Friday, July 18, 2008

My Review of Into the Wild

“Happiness is not real unless shared.”

From the movie Into the Wild

A twenty- three year old college graduate decides to leave the comforts of his family and big home to live life on his own terms. He gives his savings to a charity and eventually, sets on fire the little money he had kept for his voyage, as he likes to refer to his own trip. He sails the Colorado River, meets hippies, makes friends, works in the corn fields, sings with a girl who falls in love with him and goes on his adventures, like a wave that can’t possibly be stopped by anything, or anybody. His goal is to reach Alaska.
He’s smart. He reads and writes all the time. By citing all the authors he reads he intellectualizes things in a way that leaves other people out of words as if to explain him other truths, besides his own. At least, that’s the way I viewed him. His idea of quitting the life his parents and society expected him to step into after college has probably appealed to most people at least once in their lives. He gives up the car his father bought him as a graduation gift. And doesn’t do what’s expected, or wanted from him. Who hasn’t wanted to escape what others expect from he/she, break free from the norms, break the rules? Who hasn’t craved skipping school, the adults’ compromises, the eight hours’ work shifts, the mindless bosses, the company’s policies and etc? Who had never thought about getting away for a while, alone and faraway?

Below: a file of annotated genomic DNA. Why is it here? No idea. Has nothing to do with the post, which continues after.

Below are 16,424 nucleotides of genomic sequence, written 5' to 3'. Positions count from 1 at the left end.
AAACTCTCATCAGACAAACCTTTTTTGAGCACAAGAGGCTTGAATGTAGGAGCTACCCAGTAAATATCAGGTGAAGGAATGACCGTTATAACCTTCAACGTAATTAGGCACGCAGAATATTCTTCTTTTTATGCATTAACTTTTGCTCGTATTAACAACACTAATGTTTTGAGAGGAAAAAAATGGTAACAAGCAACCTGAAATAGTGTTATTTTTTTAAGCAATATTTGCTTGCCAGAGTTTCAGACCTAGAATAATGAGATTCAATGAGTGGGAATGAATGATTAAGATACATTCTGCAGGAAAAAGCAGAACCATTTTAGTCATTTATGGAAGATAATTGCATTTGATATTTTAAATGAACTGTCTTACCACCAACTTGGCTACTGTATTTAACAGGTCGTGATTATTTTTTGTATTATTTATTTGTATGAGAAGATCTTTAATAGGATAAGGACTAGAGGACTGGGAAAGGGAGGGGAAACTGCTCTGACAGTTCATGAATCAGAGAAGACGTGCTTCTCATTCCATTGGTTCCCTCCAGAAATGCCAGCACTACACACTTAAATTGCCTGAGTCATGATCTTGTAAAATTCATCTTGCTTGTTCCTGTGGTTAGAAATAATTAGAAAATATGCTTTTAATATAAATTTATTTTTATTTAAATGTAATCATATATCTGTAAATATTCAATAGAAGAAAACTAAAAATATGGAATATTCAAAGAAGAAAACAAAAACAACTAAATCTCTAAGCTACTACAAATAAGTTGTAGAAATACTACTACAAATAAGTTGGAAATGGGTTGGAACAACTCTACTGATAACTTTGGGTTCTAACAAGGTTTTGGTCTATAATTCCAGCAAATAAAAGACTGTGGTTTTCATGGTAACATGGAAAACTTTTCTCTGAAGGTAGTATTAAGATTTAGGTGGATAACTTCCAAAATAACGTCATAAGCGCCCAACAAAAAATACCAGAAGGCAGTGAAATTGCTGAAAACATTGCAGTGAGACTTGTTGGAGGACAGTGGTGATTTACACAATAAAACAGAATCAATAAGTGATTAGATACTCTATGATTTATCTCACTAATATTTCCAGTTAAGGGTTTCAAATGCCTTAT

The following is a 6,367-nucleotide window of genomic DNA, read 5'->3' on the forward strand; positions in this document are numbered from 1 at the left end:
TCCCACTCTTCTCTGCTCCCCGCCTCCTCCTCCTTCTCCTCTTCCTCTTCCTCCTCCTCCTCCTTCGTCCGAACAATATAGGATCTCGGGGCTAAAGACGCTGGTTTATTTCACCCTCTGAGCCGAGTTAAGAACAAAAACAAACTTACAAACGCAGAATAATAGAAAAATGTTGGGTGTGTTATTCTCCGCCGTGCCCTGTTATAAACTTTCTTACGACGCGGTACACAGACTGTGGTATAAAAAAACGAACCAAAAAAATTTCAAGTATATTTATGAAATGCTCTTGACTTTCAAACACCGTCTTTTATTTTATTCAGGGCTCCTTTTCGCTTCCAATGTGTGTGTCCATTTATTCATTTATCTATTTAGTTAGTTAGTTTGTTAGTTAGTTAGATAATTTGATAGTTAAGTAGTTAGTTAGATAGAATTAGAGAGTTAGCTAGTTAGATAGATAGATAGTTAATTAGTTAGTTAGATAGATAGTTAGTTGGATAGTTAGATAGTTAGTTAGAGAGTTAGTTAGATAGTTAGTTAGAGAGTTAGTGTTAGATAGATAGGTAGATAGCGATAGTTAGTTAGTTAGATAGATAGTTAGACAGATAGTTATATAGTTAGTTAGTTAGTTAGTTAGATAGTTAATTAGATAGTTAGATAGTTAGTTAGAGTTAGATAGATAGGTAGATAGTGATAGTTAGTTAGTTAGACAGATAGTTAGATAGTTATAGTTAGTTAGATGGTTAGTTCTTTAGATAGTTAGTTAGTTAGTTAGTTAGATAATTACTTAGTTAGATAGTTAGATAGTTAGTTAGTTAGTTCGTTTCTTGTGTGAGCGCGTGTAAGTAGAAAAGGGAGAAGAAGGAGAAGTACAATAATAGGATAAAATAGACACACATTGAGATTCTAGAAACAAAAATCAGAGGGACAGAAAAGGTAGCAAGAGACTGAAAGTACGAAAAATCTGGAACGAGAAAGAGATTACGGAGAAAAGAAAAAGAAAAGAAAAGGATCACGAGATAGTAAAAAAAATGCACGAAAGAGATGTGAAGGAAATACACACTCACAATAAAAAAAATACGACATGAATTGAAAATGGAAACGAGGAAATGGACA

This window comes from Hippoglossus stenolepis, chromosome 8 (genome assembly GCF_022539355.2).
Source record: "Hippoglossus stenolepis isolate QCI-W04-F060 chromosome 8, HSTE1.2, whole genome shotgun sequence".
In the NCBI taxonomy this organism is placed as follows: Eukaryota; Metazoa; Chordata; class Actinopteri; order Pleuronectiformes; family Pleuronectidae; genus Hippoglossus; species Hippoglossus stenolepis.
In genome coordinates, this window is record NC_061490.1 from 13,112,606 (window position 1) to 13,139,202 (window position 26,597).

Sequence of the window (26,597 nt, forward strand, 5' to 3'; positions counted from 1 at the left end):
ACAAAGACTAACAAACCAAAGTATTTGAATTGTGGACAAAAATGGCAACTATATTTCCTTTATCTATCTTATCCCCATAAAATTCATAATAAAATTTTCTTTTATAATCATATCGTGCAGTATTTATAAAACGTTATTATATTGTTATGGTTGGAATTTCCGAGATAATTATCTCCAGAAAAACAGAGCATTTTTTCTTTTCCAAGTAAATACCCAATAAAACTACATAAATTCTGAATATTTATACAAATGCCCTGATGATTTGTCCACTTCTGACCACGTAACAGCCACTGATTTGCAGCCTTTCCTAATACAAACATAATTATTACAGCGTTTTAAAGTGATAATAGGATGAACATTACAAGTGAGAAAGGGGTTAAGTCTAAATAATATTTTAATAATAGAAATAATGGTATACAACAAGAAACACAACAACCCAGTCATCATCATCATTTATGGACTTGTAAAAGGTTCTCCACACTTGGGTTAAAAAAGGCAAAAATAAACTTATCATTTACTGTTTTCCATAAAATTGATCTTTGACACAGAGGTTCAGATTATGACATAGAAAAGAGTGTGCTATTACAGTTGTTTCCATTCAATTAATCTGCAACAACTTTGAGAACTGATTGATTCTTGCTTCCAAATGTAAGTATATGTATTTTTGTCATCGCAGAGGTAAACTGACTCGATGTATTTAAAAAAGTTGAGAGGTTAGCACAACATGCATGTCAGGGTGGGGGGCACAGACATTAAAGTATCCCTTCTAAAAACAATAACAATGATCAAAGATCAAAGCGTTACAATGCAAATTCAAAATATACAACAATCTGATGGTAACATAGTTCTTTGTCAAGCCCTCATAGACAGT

Not many people actually do it. I remember my boss at the library planning for years his permanent getaway to a cottage in North Carolina. He loved the water springs, the flowers and the tranquility of the state so much that he wanted to permanently move over there. I know one day he’ll do it; he’s probably one of the few people who will actually do it, but hasn’t done it, yet. The protagonist from the movie, who actually existed and looked a lot like the actor who played his character, goes into the wild.
In my opinion, he does it for the wrong reasons. It seemed to me, he was too filled with hatred towards his parents and society in general. You can’t escape your feelings. He moved from one place to another, but took his emotions and pains with him. It was difficult for him to get close to people and even harder, to develop emotional ties to them. The scene, in which the old man asks him if he would allow him to adopt him as a son, broke my heart. The fact that he couldn’t give his old friend an answer showed me his inability to connect with people. Even if he didn’t want to, why couldn’t he do it to make the other person happy? In the movie, he never does anything for someone. Everything is about him. He’s selfish. And also likes to adopt certain positions, in the same tone that he lectured the young girl, who’s in love with him, he tells Franz what he should do with his life. He always talks and acts as if he didn’t need other people. At the end, he’s proven otherwise. The movie was sad and at times, even depressing, but his final realization made it worth it. Some of us have reached the same conclusion, through different paths but it's always good to be reminded that:

“Happiness is not real unless shared.”


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